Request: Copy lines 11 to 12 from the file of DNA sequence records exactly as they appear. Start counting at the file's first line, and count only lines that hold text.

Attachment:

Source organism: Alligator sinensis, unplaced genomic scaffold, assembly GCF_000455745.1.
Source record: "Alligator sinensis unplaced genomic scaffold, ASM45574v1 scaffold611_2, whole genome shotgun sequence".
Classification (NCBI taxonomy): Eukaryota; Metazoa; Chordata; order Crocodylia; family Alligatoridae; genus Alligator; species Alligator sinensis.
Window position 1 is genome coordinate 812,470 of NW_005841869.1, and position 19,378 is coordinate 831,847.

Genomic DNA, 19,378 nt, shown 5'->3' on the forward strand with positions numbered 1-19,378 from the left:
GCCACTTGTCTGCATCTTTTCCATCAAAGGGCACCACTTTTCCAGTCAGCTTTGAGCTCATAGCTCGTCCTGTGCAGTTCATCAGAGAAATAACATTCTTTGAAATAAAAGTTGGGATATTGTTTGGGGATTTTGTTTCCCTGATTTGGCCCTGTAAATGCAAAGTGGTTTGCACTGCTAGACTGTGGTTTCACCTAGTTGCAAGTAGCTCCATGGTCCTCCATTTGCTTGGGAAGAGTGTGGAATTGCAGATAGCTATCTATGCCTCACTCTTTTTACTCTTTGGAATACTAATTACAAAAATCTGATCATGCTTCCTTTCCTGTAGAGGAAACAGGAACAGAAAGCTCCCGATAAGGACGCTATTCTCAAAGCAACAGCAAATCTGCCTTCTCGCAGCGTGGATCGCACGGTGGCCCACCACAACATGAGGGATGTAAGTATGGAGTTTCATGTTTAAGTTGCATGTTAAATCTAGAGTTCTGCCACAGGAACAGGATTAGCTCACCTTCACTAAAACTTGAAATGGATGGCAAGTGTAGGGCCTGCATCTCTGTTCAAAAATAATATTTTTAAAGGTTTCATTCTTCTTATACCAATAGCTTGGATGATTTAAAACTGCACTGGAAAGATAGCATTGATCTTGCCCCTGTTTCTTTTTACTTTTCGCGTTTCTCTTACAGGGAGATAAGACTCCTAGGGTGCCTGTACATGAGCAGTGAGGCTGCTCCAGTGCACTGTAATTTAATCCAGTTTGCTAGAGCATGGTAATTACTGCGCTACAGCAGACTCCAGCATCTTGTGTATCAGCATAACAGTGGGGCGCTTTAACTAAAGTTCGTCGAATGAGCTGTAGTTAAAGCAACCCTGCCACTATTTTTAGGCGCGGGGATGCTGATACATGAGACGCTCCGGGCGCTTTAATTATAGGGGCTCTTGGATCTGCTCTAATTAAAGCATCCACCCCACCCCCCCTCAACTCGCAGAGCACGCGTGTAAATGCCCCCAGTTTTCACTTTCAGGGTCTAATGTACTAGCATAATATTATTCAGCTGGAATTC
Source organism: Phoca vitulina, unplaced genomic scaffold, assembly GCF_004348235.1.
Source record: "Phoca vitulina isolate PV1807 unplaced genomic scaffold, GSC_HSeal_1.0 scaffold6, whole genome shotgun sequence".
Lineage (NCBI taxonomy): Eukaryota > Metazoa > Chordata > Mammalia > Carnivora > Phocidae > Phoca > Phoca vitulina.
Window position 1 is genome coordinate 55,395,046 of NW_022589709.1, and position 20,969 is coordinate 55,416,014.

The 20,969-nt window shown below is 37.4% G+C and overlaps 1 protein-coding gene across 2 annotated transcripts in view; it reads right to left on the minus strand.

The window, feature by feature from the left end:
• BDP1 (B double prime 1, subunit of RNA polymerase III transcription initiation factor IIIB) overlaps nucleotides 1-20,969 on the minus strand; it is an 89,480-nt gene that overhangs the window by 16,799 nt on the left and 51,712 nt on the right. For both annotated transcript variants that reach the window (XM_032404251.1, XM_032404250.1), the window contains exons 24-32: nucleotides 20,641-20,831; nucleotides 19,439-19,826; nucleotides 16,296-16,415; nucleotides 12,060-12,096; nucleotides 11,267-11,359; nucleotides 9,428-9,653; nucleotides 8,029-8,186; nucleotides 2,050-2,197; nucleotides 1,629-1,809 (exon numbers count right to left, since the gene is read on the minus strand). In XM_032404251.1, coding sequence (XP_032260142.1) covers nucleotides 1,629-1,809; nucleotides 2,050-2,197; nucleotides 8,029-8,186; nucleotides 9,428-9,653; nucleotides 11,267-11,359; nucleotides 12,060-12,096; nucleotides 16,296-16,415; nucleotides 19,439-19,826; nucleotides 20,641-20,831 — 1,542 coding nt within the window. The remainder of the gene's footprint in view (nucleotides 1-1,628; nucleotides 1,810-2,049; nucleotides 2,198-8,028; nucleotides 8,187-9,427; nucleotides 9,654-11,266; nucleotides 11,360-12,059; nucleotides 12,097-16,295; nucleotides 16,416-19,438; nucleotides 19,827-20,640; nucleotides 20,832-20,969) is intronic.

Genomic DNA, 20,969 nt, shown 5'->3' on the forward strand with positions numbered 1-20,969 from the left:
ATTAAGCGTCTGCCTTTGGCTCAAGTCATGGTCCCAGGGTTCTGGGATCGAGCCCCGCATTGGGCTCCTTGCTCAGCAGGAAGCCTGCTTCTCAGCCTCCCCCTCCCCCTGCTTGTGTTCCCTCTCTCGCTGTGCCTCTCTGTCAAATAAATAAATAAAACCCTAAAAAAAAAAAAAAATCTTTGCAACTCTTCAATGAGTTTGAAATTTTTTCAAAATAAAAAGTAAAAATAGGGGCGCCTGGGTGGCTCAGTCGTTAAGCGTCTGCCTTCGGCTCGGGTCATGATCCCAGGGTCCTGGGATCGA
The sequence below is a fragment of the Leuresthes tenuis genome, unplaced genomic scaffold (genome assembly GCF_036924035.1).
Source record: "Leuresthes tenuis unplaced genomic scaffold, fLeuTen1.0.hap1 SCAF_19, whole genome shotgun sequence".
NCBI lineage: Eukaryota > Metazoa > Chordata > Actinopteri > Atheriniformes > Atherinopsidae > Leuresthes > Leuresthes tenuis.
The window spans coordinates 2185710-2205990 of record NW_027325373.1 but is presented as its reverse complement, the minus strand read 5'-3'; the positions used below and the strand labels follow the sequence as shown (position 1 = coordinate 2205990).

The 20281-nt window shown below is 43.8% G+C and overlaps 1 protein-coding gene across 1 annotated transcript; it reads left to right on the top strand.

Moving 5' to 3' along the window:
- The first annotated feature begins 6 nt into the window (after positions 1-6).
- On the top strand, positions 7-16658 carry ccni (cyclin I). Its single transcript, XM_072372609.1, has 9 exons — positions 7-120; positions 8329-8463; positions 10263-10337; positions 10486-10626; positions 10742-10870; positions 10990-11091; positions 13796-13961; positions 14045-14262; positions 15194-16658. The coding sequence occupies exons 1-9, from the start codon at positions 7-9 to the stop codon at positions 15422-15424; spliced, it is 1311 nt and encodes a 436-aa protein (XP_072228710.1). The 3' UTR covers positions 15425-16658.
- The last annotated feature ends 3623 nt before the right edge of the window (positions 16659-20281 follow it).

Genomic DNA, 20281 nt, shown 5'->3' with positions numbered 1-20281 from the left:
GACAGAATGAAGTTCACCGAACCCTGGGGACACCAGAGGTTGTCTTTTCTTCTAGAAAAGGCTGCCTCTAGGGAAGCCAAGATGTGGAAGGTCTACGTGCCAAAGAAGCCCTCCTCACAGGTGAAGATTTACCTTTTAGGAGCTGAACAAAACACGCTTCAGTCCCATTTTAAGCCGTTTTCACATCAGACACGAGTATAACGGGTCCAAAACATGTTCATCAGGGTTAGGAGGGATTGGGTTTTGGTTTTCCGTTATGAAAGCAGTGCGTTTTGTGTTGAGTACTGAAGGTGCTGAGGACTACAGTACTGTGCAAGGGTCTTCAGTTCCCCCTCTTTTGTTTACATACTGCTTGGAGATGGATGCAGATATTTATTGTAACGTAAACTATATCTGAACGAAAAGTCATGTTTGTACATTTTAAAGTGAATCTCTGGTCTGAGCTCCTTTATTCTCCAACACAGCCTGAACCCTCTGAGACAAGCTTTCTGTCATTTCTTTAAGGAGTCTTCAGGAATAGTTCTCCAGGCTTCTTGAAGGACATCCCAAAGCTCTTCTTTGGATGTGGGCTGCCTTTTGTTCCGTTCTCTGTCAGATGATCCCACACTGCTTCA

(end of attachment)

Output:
The 20,969-nt window shown below is 37.4% G+C and overlaps 1 protein-coding gene across 2 annotated transcripts in view; it reads right to left on the minus strand.

The window, feature by feature from the left end: